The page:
The Enterprise is diverted to the Romulan homeworld Romulus, supposedly because they want to negotiate a peace treaty. Captain Picard and his crew discover a serious threat to the Federation once Praetor Shinzon plans to attack Earth.


Stuart Baird


Gene Roddenberry (television series Star Trek), John Logan (story) | 3 more credits »
3,490 ( 618)
1 win & 4 nominations. See more awards »





Cast overview, first billed only:
Patrick Stewart ... Jean-Luc Picard
Jonathan Frakes ... William Riker
Brent Spiner ... Data / B-4
LeVar Burton ... Geordi La Forge
Michael Dorn ... Worf
Marina Sirtis ... Deanna Troi
Gates McFadden ... Beverly Crusher
Tom Hardy ... Shinzon
Ron Perlman ... Viceroy
Shannon Cochran ... Senator Tal'aura
Dina Meyer ... Commander Donatra
Jude Ciccolella ... Commander Suran
Alan Dale ... Praetor Hiren
John Berg John Berg ... Senator
Michael Owen Michael Owen ... Helm Officer Branson


After a joyous wedding between William Riker and Deanna Troi, Captain Picard and the Enterprise crew stumble upon a positronic signature which results in a prototype version of the android Data. Then the Enterprise is invited to Romulus to negotiate a peace treaty with the Romulans by their new leader, Praetor Shinzon. However, Shinzon is revealed to be a clone of Picard who was raised on Remus, a slave planet to the Romulans. Later on, Picard discovers that this peace treaty was nothing more than a set-up on account of the fact that Shinzon needs Picard in order to survive. But little do the Enterprise crew know that Shinzon also plans to do away with the Federation by unleashing a weapon that could destroy a whole planet. Written by Blazer346

Plot Summary | Plot Synopsis


This December, a generation's final journey begins. See more »

Motion Picture Rating (MPAA)

Rated PG-13 for sci-fi action violence and peril and a scene of sexual content | See all certifications »

Parents Guide:

View content advisory »

Did You Know?


This was the first Star Trek movie not to name the cast in the opening credits. See more »


During Data's briefing, we see Remus as being in an outer orbit compared to Romulus. But in a later surface shot of the Reman mines on the dark side of the planet, a sunlit Romulus appears in the night sky, which could be implying that Remus is in the inner orbit. Actually, this view is possible, if we assume that the planets do not orbit the sun at the same speed. The Reman factories shown could be near the demarcator and near the northern end of the planet. The only issue would then be that Romulus would be more distant. This becomes moot, however, when recognizing that no two planets could be so close together without their having extreme impact on each other's geology - forces strong enough to cover the surfaces of each with uncontrollable volcanic activity. This type of proximity is nothing new to Star Trek. See more »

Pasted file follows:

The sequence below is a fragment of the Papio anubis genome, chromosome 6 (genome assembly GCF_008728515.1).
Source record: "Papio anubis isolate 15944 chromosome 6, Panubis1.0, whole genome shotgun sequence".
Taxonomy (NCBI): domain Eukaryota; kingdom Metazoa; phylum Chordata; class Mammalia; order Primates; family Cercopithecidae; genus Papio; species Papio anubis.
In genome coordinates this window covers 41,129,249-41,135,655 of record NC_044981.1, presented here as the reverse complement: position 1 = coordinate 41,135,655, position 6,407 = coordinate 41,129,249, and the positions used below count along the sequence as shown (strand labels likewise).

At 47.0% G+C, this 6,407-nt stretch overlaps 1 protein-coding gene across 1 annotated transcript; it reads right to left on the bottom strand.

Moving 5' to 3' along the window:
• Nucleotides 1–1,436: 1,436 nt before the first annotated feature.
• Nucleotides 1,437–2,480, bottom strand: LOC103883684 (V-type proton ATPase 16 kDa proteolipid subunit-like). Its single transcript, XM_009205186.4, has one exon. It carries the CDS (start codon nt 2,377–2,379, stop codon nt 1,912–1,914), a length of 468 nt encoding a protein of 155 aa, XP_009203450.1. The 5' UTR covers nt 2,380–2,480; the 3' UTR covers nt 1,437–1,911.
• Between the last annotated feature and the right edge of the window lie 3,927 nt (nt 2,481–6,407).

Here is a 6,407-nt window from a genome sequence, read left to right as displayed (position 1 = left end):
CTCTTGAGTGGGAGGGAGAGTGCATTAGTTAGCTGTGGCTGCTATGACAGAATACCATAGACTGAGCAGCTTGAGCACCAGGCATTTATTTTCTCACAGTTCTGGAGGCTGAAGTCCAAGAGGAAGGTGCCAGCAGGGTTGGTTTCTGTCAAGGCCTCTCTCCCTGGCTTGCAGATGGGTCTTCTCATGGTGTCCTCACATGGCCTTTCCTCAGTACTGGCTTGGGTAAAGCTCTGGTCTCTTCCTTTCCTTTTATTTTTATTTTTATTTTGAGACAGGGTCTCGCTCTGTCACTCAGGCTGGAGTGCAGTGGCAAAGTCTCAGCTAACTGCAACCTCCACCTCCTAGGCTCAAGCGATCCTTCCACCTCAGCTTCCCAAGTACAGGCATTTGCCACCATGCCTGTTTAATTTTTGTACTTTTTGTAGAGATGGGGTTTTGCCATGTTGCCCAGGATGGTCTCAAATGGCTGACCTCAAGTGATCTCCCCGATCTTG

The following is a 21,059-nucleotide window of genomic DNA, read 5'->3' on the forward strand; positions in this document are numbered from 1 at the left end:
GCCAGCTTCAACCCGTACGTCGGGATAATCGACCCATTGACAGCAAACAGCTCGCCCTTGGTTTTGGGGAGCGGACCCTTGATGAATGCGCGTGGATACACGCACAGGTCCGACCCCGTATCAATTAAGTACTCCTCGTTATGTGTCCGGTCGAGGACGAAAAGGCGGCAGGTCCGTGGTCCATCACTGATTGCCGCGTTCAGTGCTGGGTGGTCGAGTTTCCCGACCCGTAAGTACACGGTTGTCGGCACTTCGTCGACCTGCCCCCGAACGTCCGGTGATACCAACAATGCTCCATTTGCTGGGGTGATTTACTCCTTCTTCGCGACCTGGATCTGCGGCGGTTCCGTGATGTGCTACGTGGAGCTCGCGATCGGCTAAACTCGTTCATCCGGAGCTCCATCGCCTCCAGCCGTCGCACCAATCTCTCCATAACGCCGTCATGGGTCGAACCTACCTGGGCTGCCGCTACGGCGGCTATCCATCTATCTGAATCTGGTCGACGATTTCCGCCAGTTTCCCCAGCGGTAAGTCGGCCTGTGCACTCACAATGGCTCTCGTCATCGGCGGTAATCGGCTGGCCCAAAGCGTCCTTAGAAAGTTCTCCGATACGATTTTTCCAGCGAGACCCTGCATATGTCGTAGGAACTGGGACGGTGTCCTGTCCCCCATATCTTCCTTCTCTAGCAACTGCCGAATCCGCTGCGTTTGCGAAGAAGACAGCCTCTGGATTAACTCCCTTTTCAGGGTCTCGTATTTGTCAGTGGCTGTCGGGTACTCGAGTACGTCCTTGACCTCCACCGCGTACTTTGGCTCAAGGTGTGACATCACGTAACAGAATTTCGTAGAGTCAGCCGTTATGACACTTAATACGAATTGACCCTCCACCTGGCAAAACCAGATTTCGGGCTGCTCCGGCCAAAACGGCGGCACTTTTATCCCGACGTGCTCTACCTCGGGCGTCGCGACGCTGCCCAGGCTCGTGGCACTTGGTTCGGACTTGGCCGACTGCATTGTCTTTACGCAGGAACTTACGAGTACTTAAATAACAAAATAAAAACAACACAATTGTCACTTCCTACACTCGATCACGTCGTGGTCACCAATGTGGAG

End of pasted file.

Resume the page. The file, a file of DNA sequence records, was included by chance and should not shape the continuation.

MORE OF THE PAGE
[first lines]
Commander: Senators, consider the opportunities for the Empire. At last, the destinies of the planets Romulus and Remus will be united. Shinzon of Remus is offering us a chance to make ourselves stronger than ever before. It would be madness to reject it. I beg you not to let prejudice or politics interfere with this Alliance. By joining Shinzon's forces with ours, not even the Federation will be able to stand in our way.
Praetor Hiren: That's enough! The decision has been made. The military does not dictate...
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Crazy Credits

Both the letter 'R' in 'Trek' and the second 'E' in 'Nemesis' are presented backward within the words in order to introduce the idea of a mirror image. See more »

Alternate Versions

In the version released in Singapore, the words "Star Trek" did not appear in the title screen or in the movie advertisements. The film was billed solely as "Nemesis". See more »


Featured in Geeks Who Drink: Tricia Helfer vs. Kevin Weisman (2015) See more »


Lateral Run
Composed, Conducted and Produced by Jerry Goldsmith
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User Reviews

THE crappiest Star Trek -movie ever
14 August 2003 | by kz7See all my reviews

I don't know where to start so here goes: Star Trek: Nemesis sucks. Terribly. The script apparently was thrown out early in the making. Next they brought in some corporate sponsors who brought completely unnecessary and (to Star Trek -universe) totally irrational vehicles in silly action sequences. (I'll dub this the Lucas -syndrome: The Movie Shall Have A Speedy Scene For Future Gaming Exploitations.) Then the actors just seemed tired at their parts (who wouldn't be after so much unchanging cliches?) and some were just casted in wrong parts. Star Trek was never about blowing things in pieces and Shoot-First-Ask-Later -mentality that seems to have grasped every small production company in the last decade or two. And in the end the action sequences sucked too (crappy imitation of heroism).

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Frequently Asked Questions

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Release Date:

13 December 2002 (USA) See more »

Also Known As:

Star Trek X See more »

Filming Locations:

California, USA See more »


Box Office


$60,000,000 (estimated)

Opening Weekend USA:

$18,513,305, 15 December 2002

Gross USA:


Cumulative Worldwide Gross:

See more on IMDbPro »

Company Credits

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Technical Specs


Sound Mix:

DTS | Dolby Digital



Aspect Ratio:

2.39 : 1
See full technical specs »

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